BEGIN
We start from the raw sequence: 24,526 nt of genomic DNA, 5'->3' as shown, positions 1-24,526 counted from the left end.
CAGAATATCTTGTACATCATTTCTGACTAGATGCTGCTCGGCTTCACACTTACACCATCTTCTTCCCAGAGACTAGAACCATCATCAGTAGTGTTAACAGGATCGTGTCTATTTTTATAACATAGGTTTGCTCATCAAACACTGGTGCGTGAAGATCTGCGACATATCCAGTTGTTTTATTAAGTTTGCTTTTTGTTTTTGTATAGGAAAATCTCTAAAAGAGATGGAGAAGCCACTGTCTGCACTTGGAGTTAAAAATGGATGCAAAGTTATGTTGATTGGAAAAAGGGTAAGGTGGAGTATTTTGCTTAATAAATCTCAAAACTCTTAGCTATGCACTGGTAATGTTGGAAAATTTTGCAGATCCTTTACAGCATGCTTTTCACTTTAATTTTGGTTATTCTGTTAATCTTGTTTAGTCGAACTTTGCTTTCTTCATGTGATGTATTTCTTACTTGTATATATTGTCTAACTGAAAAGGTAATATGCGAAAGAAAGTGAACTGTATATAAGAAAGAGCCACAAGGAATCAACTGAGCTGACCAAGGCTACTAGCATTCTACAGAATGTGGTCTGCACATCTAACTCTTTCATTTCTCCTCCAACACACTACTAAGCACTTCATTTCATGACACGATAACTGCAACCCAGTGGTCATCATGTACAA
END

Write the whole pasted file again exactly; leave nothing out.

We start from the raw sequence: 24,526 nt of genomic DNA, 5'->3' as shown, positions 1-24,526 counted from the left end.
CAGAATATCTTGTACATCATTTCTGACTAGATGCTGCTCGGCTTCACACTTACACCATCTTCTTCCCAGAGACTAGAACCATCATCAGTAGTGTTAACAGGATCGTGTCTATTTTTATAACATAGGTTTGCTCATCAAACACTGGTGCGTGAAGATCTGCGACATATCCAGTTGTTTTATTAAGTTTGCTTTTTGTTTTTGTATAGGAAAATCTCTAAAAGAGATGGAGAAGCCACTGTCTGCACTTGGAGTTAAAAATGGATGCAAAGTTATGTTGATTGGAAAAAGGGTAAGGTGGAGTATTTTGCTTAATAAATCTCAAAACTCTTAGCTATGCACTGGTAATGTTGGAAAATTTTGCAGATCCTTTACAGCATGCTTTTCACTTTAATTTTGGTTATTCTGTTAATCTTGTTTAGTCGAACTTTGCTTTCTTCATGTGATGTATTTCTTACTTGTATATATTGTCTAACTGAAAAGGTAATATGCGAAAGAAAGTGAACTGTATATAAGAAAGAGCCACAAGGAATCAACTGAGCTGACCAAGGCTACTAGCATTCTACAGAATGTGGTCTGCACATCTAACTCTTTCATTTCTCCTCCAACACACTACTAAGCACTTCATTTCATGACACGATAACTGCAACCCAGTGGTCATCATGTACAA